If it’s a website, use Google Analytics to find out things like:

  • What was the average time on page? Count the words and assume people read about 200 words per minute. How long would they need to have been on the page to read every last word. (They won’t).
  • What percentage of page visits resulted in readers clicking through to the thing you wanted them to?

Use other sources of insight:

  • Other analytics tools are available. For example, Website and Communications can set up a short term click analysis tool for you (called Crazy Egg) which will give you extra detail on areas of the page students dwelled on and wha they clicked.
  • Enquiry analytics. Is your content prompting new enquiries? Was the point of your new content to encourage interaction via email? Using web forms on your website rather than email addresses will make this a viable way to monitor behaviour.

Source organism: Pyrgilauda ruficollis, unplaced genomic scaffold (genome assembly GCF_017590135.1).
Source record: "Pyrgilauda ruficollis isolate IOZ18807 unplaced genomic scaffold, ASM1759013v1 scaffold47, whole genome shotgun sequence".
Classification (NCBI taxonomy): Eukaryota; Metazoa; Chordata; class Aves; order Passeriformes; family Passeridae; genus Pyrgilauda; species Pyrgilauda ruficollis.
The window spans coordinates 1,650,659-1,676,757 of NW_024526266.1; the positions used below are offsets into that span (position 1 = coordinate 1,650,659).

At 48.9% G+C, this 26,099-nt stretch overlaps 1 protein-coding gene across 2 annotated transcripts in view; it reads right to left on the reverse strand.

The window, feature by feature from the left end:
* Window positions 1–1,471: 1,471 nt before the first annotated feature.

• Trackable links. The University’s URL shortener ( is built on Bitly which means you can learn how many people clicked a link and when they did it. This is particularly useful when sending emails, although some corporate mailer tools like Dotmailer also have their own analytics included in the platform.

Learn and improve

Finally, accept that you won’t get things 100% right and you have the opportunity to improve.

The beauty of digital design and communication is that we have unprecidented access to insight into how effective we are. Take advantage of this.

When you plan your work, factor in time to review, appraise and evolve. That evolution might be on the things you’ve just released, or it might be evolution of your practices for next time. Or ideally, both.

Share your experiences

What did you think of all this advice? Have you tried to do all this? Share your experience in the comments and if you have any questions, get in touch!

(School Lost and Confused Signpost by Wonder woman0731 CC BY 2.0 )